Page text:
Informal fallacy

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An informal fallacy occurs in an argument whose stated premises may fail to adequately support its proposed conclusion.[1] The problem with an informal fallacy often stems from reasoning that renders the conclusion unpersuasive. In contrast to a formal fallacy of deduction, the error is not a flaw in logic. Formal fallacies of deductive reasoning fail to guarantee that a true conclusion will follow, given the truth of the premises. This renders the argument invalid. Inductive fallacies are not formal in this sense. Their merit is judged in terms of rational persuasiveness, inductive strength or methodology (for example, statistical inference). In other words, informal fallacies are not necessarily incorrect. However they often need the backing of empirical proof to become convincing.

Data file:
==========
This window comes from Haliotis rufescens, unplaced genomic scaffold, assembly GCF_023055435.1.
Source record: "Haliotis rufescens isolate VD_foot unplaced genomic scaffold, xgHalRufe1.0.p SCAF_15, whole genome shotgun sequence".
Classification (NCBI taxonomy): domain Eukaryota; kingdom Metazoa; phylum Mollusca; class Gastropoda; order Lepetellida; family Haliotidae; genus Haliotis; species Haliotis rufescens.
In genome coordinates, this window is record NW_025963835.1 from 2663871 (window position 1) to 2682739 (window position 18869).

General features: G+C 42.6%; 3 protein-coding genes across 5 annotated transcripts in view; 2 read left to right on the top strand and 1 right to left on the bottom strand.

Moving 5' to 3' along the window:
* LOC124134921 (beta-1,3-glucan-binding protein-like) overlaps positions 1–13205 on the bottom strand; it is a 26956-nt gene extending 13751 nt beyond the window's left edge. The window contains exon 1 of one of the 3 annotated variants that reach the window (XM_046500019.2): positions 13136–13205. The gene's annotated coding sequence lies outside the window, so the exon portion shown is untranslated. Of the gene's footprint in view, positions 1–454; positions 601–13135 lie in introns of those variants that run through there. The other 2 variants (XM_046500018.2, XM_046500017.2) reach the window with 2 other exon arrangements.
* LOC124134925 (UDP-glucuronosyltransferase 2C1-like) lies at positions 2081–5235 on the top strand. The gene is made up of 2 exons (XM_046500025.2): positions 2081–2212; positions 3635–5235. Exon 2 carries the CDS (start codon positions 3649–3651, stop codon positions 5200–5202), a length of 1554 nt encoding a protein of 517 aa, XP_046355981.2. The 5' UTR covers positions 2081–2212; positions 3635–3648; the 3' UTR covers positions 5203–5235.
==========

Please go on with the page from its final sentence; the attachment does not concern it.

For instance, the informal fallacy of hasty generalization, can be roughly stated as an invalid syllogism. Hasty generalisation often follows a pattern such as:

X is true for A.
X is true for B.
X is true for C.
X is true for D.
Therefore, X is true for E, F, G, etc.

While never a valid logical deduction, if such an inference can be made on statistical grounds, it may nonetheless be convincing.

See also


  1. Kelly, David James (1994). The Art of Reasoning. W.W. Norton & Company. ISBN 0-393-96466-3.<templatestyles src="Module:Citation/CS1/styles.css"></templatestyles>

Further reading

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